Brendan Harris (So You’re Thinking of Jumping on the Tampa Bandwagon)October 10, 2008
I am a baseball fan of a team whose season has come to an end. I am considering transferring my rooting interests for the duration of the 2008 playoffs to the Tampa Bay Rays. They seem to be a scrappy low-budget band of likable underdogs who only a bitter societal misfit with crackpot ideas and a psychotically narrow agenda could dislike. Are they not every bit as strong a testament to the human spirit as the team that is held up as the sporting world equivalent to the first moon landing that occurred during that earlier team’s miraculous push toward a championship, the 1969 Miracle Mets? If the Tampa Bay Rays can go from nowhere to a championship in a single season with a team of nobodies who collectively earn as much as one or two of the celebrity superstars from the domineering money-laden title-hogging franchise they are facing in the American League Championship Series, then couldn’t you begin to argue that anything is possible? We will walk on Mars! We will have world peace! We will all get laid by swimsuit models constantly! Why, I ask you, should I not root for that?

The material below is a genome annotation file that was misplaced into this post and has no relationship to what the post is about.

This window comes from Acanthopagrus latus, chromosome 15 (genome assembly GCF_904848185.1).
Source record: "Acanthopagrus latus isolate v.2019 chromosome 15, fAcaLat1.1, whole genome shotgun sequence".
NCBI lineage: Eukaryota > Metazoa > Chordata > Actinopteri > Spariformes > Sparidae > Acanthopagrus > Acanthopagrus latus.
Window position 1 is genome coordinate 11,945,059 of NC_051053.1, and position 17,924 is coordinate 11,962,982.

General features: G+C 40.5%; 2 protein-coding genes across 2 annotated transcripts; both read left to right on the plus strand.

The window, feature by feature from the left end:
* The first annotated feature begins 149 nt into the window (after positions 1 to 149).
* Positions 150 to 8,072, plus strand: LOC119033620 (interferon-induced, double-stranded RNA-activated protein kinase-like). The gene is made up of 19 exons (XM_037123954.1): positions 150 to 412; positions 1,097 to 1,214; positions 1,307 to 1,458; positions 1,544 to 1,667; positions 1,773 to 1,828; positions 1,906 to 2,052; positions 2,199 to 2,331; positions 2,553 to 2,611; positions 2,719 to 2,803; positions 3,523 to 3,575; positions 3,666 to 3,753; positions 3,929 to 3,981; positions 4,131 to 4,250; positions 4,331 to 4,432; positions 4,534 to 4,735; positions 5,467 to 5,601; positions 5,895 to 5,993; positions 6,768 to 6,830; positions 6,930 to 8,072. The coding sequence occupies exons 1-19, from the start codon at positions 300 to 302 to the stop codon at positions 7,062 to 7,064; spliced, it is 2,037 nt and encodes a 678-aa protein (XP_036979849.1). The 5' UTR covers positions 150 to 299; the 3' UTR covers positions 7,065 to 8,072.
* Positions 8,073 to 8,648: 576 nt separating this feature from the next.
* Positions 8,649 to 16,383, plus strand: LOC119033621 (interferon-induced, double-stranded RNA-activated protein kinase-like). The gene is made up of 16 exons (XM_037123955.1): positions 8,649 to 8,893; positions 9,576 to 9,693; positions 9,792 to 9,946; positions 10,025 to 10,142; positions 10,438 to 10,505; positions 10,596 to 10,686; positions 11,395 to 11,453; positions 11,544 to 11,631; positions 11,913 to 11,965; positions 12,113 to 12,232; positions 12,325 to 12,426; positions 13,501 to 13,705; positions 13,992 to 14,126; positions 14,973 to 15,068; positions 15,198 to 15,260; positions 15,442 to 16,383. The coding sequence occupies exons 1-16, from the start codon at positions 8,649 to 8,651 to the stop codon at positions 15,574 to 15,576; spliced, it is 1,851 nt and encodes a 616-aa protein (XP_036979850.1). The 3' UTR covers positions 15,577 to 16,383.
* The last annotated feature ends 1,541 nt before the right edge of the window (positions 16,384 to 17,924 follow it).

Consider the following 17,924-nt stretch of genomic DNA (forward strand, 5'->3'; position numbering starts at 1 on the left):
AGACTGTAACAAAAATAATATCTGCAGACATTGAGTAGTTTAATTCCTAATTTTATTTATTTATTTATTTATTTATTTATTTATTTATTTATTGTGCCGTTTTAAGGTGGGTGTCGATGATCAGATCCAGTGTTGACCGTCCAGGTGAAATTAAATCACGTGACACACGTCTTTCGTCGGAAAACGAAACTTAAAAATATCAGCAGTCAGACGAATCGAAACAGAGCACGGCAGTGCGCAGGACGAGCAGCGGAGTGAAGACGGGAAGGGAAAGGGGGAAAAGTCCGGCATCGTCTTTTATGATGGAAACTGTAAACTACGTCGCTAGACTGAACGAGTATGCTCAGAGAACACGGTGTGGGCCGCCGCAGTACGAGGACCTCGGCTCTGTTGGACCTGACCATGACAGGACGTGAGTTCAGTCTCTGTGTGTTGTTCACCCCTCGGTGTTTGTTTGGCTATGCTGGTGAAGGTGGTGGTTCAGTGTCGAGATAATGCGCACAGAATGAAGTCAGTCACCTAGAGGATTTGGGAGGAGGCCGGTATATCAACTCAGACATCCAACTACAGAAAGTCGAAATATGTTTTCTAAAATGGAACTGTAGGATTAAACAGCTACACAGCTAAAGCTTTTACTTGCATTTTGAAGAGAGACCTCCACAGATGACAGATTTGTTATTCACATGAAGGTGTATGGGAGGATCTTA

About To Leap Onto The Tampa Bay Bandwagon
Dear About To Leap,
I am probably the wrong person to ask this question, since I would root against any team opposing the Boston Red Sox, the team I have rooted for my whole life, even if that opposing team included Gandhi, my mother, several 9/11 firefighters, and my cats. But since you asked, I will provide my thoughts on the matter.
First of all, the Tampa Bay Rays should not be considered the underdog in this series. They not only finished ahead of the Red Sox in the American League East, they beat them in the season series 10 games to 8. When the Red Sox had a chance to apply pressure to them with a series at Fenway Park late in the season, the Rays took two out of three. Furthermore, the Rays come into the series with key players who earlier sustained injuries, such as Carl Crawford and Evan Longoria, now healthy, while the Red Sox are limping, reigning World Series MVP Mike Lowell out for the series and ace Josh Beckett iffy.